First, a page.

Abortions rise after law change

The number of people in the South having abortions has increased, following significant changes to legislation last year.

The Ministry of Health yesterday released its annual report on abortion services in New Zealand.

It captured the first period since major abortion law reform came into effect in March 2020.

The reforms decriminalised abortion, allowed self-referral to abortion services, and created provisions for abortions to occur in a range of settings, including primary care.

The report shows a 12% increase in the number of abortions performed for people living in the Southern District Health Board area between 2019 and 2020, from 847 to 956.

That was largely driven by an increase in abortions at The Women’s Clinic in Invercargill, where there were 400 abortions in 2020 compared  with 235 the year before.

A total of 13,246 abortions were performed nationally last year, a 3% rise from 12,857 in 2019.

But the overall rate has fallen in the past decade, from 16,630 in 2010.

The ministry report noted it was positive that access to abortion services had not decreased due to the Covid-19 pandemic.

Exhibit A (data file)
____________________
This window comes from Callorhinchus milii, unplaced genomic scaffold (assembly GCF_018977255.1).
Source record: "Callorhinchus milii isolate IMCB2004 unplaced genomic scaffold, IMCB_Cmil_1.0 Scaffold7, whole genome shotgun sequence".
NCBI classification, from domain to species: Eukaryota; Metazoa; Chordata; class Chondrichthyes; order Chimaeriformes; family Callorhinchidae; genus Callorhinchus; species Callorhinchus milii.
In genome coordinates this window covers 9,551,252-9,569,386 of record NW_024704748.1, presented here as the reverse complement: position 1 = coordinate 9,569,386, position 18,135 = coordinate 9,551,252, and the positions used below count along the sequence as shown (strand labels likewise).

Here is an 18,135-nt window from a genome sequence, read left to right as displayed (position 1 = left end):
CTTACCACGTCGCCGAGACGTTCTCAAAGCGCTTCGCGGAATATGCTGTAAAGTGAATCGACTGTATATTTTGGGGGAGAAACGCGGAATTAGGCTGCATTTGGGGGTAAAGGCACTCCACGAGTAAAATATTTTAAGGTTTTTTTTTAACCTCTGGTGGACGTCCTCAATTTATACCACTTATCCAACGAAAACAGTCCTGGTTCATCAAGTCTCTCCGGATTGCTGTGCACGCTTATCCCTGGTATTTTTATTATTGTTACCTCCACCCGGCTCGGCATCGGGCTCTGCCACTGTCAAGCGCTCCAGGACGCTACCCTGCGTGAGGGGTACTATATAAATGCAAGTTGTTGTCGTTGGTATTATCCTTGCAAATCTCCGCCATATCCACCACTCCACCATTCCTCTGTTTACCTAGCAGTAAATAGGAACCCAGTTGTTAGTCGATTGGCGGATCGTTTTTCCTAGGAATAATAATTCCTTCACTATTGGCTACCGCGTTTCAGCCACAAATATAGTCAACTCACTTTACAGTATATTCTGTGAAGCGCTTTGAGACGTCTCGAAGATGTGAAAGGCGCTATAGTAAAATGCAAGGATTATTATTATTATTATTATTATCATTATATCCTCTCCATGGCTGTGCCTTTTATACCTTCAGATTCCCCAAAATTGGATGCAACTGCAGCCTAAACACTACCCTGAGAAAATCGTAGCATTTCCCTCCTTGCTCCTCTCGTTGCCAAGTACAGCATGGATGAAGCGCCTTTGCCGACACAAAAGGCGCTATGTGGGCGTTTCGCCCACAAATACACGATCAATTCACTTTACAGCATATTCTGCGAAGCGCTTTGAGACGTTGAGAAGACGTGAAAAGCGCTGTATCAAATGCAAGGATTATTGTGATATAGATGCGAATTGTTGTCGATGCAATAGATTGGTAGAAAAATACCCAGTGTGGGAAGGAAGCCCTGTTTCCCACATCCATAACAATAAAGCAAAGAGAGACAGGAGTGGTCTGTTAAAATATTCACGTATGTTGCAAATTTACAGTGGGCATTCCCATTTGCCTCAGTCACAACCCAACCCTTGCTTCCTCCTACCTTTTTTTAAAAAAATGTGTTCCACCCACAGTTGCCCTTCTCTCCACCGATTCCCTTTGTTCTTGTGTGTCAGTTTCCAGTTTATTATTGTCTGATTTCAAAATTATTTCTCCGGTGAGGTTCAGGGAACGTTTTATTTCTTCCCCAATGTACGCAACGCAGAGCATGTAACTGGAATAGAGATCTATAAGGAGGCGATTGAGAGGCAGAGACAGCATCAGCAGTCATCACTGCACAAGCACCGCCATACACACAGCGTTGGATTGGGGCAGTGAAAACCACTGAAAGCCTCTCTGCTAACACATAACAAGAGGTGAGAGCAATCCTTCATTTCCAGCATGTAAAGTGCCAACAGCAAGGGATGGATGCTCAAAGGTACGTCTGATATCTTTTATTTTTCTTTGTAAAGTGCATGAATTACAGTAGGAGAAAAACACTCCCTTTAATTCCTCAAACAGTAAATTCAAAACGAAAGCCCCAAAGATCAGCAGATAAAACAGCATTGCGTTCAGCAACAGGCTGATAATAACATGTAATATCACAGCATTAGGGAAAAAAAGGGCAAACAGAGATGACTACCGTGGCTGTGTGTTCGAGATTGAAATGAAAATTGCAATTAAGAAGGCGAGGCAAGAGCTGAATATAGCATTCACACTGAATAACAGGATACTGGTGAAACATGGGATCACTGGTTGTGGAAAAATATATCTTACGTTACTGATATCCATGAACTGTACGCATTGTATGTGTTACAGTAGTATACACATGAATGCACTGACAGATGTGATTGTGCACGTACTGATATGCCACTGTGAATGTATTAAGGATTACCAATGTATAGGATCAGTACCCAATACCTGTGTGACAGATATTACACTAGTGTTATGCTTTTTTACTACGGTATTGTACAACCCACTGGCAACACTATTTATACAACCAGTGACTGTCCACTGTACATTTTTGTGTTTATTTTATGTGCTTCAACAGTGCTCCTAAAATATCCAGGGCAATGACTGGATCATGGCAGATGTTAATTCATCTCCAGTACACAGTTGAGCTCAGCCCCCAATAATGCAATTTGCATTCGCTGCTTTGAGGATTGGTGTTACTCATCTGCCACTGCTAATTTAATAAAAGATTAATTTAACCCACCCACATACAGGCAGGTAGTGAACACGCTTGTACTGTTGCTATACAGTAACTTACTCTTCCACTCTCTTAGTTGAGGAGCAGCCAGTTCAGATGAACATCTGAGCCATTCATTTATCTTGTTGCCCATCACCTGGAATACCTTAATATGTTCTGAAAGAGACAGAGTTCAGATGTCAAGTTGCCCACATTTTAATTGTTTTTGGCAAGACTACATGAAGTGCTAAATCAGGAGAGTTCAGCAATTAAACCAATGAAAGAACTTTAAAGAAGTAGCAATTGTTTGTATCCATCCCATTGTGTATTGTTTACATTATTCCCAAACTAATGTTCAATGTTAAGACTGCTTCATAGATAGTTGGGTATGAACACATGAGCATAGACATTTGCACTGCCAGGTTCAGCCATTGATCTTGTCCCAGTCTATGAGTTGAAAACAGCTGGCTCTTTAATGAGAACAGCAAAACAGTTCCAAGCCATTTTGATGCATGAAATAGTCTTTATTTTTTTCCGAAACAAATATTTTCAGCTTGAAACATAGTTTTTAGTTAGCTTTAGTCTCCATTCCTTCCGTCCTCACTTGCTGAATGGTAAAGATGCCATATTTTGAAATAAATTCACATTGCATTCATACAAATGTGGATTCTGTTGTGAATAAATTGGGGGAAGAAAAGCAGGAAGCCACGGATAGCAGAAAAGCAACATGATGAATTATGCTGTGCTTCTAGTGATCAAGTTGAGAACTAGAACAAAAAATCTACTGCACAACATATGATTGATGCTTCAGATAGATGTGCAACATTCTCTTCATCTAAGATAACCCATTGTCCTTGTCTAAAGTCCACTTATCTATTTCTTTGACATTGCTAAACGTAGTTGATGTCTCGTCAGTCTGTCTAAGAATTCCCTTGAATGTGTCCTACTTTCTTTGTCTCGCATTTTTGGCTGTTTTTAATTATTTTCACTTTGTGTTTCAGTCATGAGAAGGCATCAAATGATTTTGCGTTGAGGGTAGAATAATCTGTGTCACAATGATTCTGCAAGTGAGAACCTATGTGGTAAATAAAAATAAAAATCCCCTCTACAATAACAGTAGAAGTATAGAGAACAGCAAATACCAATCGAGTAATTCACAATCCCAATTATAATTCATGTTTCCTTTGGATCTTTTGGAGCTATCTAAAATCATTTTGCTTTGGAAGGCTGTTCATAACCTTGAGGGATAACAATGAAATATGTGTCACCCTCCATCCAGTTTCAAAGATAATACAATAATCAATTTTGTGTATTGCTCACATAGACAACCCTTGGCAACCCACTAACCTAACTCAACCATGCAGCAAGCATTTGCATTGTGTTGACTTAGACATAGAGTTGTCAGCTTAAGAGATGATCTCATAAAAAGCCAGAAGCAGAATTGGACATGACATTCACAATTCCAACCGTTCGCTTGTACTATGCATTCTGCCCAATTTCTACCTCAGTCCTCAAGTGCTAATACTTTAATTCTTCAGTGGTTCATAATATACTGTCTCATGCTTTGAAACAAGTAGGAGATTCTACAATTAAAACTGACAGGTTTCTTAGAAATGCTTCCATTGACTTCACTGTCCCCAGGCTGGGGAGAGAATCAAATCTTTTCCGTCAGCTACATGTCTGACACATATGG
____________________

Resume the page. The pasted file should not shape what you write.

The mean age of those having an abortion last year was 28, and 40% of all abortions were for those aged over 30.

Two facilities started providing abortions for the first time in 2020— Timaru Hospital and the Family Planning Clinic in Whangarei.

Last year 45% of abortions were accessed before eight weeks’ gestation, up from 27% in 2019.

In a statement The Abortion Law Reform Association of New Zealand president Terry Bellamak said early abortions were better for people because they did not have to remain pregnant for as long, and the earlier the abortion, the safer it was.

‘‘Reducing delay was a key benefit of removing abortion from the Crimes Act and treating it like all other healthcare.

‘‘Actual reduction in delay, as expected, shows the new abortion system is working much better than the old one.”